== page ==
So-called “Occupy Nashville” protesters, who have been attempting to have their way with Capitol Hill and the Legislative Plaza for some three weeks, have reportedly been given until 8pm tonight to evacuate the Hill. There is no report on just what might happen if they do not.
Let us be clear about one thing-this writer supports the constitutional right of these protesters to peacefully assemble and to stage their event/sit-in/occupation/protest in a manner that is dignified and executed according to the law. However, as with all rights (which are not the grant of any human government, but the gift of God), the rights of the protesters on Legislative Plaza end when the rights of their neighbors are infringed upon. The Capitol and Legislative Plaza constitute a State Park under Tennessee law, and that means that keeping the peace and order on the Hill is the responsibility of the Tennessee Highway Patrol. The Patrol say that the “Occupiers” are presenting a threat to public order, peace, and safety at the Plaza.
According to police accounts, there has been a problem with homeless folks stealing from protesters, and protesters have admitted that theft of valuables is now a major problem for them. Some homeless activists-and doubtless some homeless people-have joined the protest in a legitimate fashion, but many others are going into the “occupied” encampment for the purposes of criminal activity. Nashville Metro police have responded to calls about aggressive panhandling and the sale of illicit drugs. Meanwhile, some of the sitters-in have complained that the Highway Patrol and the police are purposefully denying them the security that they think they need. However, such an accusation is a thoroughly unfair one when it is considered that it is the “Occupy Nashville” group, not the Highway Patrol or the Nashville Metro Police, who have chosen to stage a long-term sit-in at the Capitol. As a result, the police owe the protesters no more or no less security than might normally be found at the Capitol on any other day. If the peace and safety of everyone is being threatened because public security forces do not have the resources to look after a bunch of campers on the Plaza, it is a legitimate reason for the sitters-in to leave.
Since the Constitution guarantees the right of protesters to peacefully assemble and “petition the government for a redress of grievances,” it is fair to ask: If the Occupy Nashville protesters continue to be camped out at Legislative Plaza, what are they asking the Tennessee General Assembly specifically to do? Have they presented a list of their collective demands to Governor Bill Haslam, Lieutenant Governor Ron Ramsey, or House Speaker Beth Harwell? Are the demands of the protesters things that a State legislative body has the constitutional authority or ability to act upon? Perhaps most importantly, are many of these protesters even aware of the fact that the Tennessee General Assembly is a part-time legislature, that most of its members have a life outside of the Capitol and that, by the way, they aren’t in session in October? It would appear that the answer to all of these questions is no. “Occupy Nashville” might see an occasional legislator duck in and out of a committee meeting from time to time, but if they are looking to wield influence, camping out at the Capitol in the middle of October isn’t the way you do that in Tennessee-the General Assembly isn’t there.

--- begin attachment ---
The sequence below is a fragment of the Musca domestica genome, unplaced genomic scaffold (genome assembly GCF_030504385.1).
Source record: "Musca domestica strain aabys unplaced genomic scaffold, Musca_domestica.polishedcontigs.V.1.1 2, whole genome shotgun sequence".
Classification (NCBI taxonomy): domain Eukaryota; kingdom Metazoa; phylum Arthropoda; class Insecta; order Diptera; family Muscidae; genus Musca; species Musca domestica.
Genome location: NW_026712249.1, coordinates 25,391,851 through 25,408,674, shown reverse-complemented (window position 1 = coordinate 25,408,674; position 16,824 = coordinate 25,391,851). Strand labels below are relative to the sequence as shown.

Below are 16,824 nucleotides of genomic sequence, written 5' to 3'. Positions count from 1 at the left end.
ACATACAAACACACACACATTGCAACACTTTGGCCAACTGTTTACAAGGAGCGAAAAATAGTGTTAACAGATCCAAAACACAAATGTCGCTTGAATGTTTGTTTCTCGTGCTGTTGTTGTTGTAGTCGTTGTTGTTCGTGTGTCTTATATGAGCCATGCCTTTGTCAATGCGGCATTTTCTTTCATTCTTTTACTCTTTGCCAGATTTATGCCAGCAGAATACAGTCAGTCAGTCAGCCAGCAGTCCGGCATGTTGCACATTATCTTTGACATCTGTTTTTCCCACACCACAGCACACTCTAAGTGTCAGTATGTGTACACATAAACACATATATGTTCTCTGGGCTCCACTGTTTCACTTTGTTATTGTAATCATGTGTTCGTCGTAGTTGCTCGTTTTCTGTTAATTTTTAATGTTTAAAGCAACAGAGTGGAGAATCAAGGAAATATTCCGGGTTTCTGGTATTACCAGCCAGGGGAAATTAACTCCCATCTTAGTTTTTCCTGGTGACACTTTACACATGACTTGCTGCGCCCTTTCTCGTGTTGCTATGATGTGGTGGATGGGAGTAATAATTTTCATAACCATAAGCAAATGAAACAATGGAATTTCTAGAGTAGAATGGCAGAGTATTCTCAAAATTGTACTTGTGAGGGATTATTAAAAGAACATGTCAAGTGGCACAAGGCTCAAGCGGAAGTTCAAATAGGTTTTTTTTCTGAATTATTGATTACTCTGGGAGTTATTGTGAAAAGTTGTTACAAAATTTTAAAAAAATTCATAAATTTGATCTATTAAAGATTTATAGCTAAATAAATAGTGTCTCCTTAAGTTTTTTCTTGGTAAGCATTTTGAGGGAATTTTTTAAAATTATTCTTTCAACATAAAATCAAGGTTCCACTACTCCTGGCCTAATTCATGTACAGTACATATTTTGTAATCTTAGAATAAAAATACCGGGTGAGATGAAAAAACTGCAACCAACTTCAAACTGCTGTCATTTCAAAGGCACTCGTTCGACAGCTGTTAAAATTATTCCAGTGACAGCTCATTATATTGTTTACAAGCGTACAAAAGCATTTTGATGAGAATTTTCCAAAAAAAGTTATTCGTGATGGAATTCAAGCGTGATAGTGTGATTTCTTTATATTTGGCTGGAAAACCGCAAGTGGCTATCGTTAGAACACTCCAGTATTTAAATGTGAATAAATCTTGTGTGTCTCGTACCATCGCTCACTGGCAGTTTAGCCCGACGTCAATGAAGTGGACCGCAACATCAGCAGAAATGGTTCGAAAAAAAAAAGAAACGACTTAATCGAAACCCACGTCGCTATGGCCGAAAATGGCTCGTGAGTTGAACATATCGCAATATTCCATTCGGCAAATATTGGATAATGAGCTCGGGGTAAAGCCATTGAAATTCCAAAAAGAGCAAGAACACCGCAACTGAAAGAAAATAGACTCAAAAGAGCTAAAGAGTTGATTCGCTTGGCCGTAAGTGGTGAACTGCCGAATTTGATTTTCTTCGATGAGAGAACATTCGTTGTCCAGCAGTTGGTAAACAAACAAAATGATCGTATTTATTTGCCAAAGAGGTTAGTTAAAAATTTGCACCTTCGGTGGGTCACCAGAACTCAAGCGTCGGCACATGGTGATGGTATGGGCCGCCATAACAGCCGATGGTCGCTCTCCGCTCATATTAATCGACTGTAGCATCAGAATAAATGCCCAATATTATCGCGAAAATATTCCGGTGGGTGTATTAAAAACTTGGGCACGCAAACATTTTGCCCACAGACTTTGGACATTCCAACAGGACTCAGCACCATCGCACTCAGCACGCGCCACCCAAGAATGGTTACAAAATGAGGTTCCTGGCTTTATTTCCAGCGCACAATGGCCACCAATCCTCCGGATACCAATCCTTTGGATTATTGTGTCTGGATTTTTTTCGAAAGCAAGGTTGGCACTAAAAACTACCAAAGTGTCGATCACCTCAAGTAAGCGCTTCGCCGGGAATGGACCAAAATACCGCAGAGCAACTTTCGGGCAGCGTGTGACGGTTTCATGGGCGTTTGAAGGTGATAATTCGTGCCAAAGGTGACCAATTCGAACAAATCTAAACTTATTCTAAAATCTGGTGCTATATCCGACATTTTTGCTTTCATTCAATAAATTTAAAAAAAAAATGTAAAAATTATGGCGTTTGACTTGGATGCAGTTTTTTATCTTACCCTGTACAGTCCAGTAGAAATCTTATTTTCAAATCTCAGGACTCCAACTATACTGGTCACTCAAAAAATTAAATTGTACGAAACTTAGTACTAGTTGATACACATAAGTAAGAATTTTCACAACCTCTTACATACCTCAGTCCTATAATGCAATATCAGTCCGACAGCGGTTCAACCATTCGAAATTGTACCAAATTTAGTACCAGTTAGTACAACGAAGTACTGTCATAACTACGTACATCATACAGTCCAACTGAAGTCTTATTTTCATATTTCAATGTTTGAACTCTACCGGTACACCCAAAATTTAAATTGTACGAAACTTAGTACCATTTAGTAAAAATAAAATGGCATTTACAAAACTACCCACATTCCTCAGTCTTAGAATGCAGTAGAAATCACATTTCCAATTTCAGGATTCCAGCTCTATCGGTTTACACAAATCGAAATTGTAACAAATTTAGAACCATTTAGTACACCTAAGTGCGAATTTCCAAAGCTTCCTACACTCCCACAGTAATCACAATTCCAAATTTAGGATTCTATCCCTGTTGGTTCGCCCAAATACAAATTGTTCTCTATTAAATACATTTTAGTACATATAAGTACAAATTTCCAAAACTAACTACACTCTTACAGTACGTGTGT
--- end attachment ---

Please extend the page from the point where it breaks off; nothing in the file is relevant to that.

That reality can only lead the informed observe to deduce that these so-called protesters have no real demands and are not petitioning for redress, but are at the Capitol for one reason only-because they can be there. Sitting on the Legislative Plaza for no other legitimate reason but to prove that you can makes your presence a threat to other visitors and to the wider public. The right of the protesters to assemble on the Hill does not cancel the right of anyone else to visit there in relative safety, without being molested or harassed. If the sit-in is causing a threat to the rights of other visitors, the State authorities have an obligation to ask that it be brought to an end as peacefully as it began, and to remove stragglers if it does not.